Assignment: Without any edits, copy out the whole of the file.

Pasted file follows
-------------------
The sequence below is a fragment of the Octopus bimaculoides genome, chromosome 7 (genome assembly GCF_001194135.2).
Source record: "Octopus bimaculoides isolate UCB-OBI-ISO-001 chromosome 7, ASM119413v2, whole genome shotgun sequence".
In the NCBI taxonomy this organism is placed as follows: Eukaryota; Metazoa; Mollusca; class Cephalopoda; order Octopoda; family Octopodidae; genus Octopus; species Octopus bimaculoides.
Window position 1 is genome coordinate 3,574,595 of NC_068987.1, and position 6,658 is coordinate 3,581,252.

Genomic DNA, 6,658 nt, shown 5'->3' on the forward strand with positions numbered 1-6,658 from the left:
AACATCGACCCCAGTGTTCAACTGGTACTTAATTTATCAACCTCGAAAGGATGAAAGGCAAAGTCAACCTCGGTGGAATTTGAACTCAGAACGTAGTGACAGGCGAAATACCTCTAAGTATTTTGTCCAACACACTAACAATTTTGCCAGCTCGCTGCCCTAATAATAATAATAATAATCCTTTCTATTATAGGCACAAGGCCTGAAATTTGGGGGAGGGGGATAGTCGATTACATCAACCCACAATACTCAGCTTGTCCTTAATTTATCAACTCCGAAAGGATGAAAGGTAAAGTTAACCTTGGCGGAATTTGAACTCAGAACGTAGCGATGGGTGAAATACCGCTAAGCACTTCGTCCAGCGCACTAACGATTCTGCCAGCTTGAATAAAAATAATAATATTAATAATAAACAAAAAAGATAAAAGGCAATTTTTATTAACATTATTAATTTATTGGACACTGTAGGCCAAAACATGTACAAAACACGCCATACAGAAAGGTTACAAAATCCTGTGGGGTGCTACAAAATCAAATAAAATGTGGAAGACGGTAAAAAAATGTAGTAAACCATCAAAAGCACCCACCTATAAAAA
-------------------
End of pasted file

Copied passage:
The sequence below is a fragment of the Octopus bimaculoides genome, chromosome 7 (genome assembly GCF_001194135.2).
Source record: "Octopus bimaculoides isolate UCB-OBI-ISO-001 chromosome 7, ASM119413v2, whole genome shotgun sequence".
In the NCBI taxonomy this organism is placed as follows: Eukaryota; Metazoa; Mollusca; class Cephalopoda; order Octopoda; family Octopodidae; genus Octopus; species Octopus bimaculoides.
Window position 1 is genome coordinate 3,574,595 of NC_068987.1, and position 6,658 is coordinate 3,581,252.

Genomic DNA, 6,658 nt, shown 5'->3' on the forward strand with positions numbered 1-6,658 from the left:
AACATCGACCCCAGTGTTCAACTGGTACTTAATTTATCAACCTCGAAAGGATGAAAGGCAAAGTCAACCTCGGTGGAATTTGAACTCAGAACGTAGTGACAGGCGAAATACCTCTAAGTATTTTGTCCAACACACTAACAATTTTGCCAGCTCGCTGCCCTAATAATAATAATAATAATCCTTTCTATTATAGGCACAAGGCCTGAAATTTGGGGGAGGGGGATAGTCGATTACATCAACCCACAATACTCAGCTTGTCCTTAATTTATCAACTCCGAAAGGATGAAAGGTAAAGTTAACCTTGGCGGAATTTGAACTCAGAACGTAGCGATGGGTGAAATACCGCTAAGCACTTCGTCCAGCGCACTAACGATTCTGCCAGCTTGAATAAAAATAATAATATTAATAATAAACAAAAAAGATAAAAGGCAATTTTTATTAACATTATTAATTTATTGGACACTGTAGGCCAAAACATGTACAAAACACGCCATACAGAAAGGTTACAAAATCCTGTGGGGTGCTACAAAATCAAATAAAATGTGGAAGACGGTAAAAAAATGTAGTAAACCATCAAAAGCACCCACCTATAAAAA